We were concerned about the trunk being hot, but couldn’t think of a better way to transport the birds, without borrowing a truck and a cage.

When we got home, I proposed that I would open one box at a time, pick the goose up until it was calm and had got its bearings, then set it down to begin exploring the yard. None of us wanted to shut the geese up in the chicken house, as they had already been shut up and had a frightful journey…but we weren’t sure they would stick around. We decided to risk it, supposing we could catch them toward sundown, if necessary.

Three disoriented, sleepy-looking geese came out of their boxes, and began looking for their former friends. The fourth was dead in the box, its neck cocked at an interesting angle, bill jammed in a corner. It had not been dead above five minutes, I judged, and had probably experienced heart-failure, as its eyes were wide open, suggesting a very sudden death – not heat stroke or despair or a variety of other things.

With a heavy heart, I decided to do an “autopsy”, just to be sure there were no organ abnormalities, broken bones, or anything suspicious. Everything checked out fine. On the “up” side, we did get to experience what domestic goose meat tastes like. It is much better than wild goose flesh. I found this a relief, after hearing all my life of Victorian families devouring goose meat at Christmas. (Really? Ugh! I had decided, and hadn’t really cared that Will no longer hunts much. Beyond sandwiches with nothing but mayonnaise, there doesn’t seem to be a lot to do with wild goose meat. And I’ve been through a stack of suggestions.)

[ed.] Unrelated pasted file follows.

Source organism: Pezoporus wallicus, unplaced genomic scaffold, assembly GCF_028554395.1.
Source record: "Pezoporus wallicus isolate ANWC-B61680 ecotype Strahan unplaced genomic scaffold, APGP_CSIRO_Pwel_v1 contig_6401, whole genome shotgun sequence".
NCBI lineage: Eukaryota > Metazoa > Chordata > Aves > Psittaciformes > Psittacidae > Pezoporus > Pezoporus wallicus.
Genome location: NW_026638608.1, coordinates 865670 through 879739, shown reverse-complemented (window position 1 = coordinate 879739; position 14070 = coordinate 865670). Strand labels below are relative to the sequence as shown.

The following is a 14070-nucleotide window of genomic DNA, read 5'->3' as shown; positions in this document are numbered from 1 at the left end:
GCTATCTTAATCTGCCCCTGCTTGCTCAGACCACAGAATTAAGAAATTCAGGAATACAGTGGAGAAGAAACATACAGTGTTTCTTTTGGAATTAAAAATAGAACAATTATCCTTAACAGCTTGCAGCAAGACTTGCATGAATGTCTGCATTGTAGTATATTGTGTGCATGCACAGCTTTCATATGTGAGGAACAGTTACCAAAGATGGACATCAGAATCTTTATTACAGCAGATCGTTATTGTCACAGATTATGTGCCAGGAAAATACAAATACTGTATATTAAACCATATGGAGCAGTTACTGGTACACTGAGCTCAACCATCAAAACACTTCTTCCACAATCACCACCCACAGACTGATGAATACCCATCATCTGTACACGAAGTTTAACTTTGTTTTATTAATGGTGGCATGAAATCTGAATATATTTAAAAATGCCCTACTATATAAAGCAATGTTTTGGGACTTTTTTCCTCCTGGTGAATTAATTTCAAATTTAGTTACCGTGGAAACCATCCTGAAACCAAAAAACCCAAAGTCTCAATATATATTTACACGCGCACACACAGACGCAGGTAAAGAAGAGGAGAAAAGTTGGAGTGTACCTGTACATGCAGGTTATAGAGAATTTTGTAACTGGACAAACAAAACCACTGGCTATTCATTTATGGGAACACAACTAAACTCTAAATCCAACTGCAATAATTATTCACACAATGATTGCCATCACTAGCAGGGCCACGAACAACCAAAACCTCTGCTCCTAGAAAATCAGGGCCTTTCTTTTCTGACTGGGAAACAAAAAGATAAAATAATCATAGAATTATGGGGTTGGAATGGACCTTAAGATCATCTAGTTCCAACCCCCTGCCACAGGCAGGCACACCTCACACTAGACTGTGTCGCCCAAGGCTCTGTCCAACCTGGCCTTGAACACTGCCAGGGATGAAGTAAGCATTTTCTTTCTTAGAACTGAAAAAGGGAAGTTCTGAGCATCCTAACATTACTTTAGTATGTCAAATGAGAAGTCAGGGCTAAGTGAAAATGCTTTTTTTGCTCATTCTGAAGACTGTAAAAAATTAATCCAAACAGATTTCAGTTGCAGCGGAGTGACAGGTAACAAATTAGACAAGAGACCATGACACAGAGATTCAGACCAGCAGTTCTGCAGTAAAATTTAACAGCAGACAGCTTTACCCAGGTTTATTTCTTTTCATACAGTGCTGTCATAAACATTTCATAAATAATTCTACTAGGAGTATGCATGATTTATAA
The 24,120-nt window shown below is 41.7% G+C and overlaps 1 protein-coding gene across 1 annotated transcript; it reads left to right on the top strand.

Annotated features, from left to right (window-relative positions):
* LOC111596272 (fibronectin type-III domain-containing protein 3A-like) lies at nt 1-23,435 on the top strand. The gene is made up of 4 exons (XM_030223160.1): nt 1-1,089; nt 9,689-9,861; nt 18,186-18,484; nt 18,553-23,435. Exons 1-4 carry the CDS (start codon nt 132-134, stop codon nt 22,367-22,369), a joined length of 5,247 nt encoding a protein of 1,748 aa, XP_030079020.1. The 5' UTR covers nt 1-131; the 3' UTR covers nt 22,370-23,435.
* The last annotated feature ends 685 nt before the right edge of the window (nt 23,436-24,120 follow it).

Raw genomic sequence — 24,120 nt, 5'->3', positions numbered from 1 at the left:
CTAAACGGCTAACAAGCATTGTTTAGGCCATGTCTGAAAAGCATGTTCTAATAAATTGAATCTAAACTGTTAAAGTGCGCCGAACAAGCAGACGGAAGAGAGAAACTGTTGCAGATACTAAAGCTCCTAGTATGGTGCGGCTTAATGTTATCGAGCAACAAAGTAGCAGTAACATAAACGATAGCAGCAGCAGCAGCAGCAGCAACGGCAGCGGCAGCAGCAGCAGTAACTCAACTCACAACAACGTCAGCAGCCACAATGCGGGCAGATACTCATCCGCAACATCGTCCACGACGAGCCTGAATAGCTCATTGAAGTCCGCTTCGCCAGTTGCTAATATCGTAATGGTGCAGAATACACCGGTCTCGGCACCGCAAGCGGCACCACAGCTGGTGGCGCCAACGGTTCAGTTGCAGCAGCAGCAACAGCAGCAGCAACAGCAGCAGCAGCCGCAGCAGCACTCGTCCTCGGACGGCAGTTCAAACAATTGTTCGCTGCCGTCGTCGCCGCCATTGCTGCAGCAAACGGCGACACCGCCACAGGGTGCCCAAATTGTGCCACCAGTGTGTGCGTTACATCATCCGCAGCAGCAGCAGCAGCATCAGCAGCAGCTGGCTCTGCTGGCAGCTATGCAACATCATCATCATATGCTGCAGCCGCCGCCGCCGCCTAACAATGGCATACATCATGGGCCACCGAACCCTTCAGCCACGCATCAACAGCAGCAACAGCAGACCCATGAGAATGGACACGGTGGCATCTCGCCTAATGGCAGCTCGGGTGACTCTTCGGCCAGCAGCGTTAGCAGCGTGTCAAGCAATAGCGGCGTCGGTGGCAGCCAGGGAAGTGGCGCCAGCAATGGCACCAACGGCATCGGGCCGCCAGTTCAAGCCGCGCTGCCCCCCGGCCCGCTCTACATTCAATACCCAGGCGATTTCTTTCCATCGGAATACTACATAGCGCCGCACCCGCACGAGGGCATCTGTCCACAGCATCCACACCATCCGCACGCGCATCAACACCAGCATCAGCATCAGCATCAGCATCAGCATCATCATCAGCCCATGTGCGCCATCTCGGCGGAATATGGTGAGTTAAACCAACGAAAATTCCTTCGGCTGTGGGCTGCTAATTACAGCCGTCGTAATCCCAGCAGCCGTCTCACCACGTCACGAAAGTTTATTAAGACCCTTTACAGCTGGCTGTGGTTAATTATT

The three remaining geese wandered widely throughout the afternoon, and toward dark, we herded them a half-mile back to the house. But we could not catch them. At last, they dashed through a break in the tree row and headed out into the pasture. I gave up, tired, sore, and feeling they would probably make it alright until daylight if they’d just have the sense to bed down and stay put. But we decided to take one more peek at them before leaving them alone. Lo and behold, only one goose had materialized on the other side of the trees. The poor gander marched and honked and peered about for his gaggle-mates until we went to the house, praying for their survival.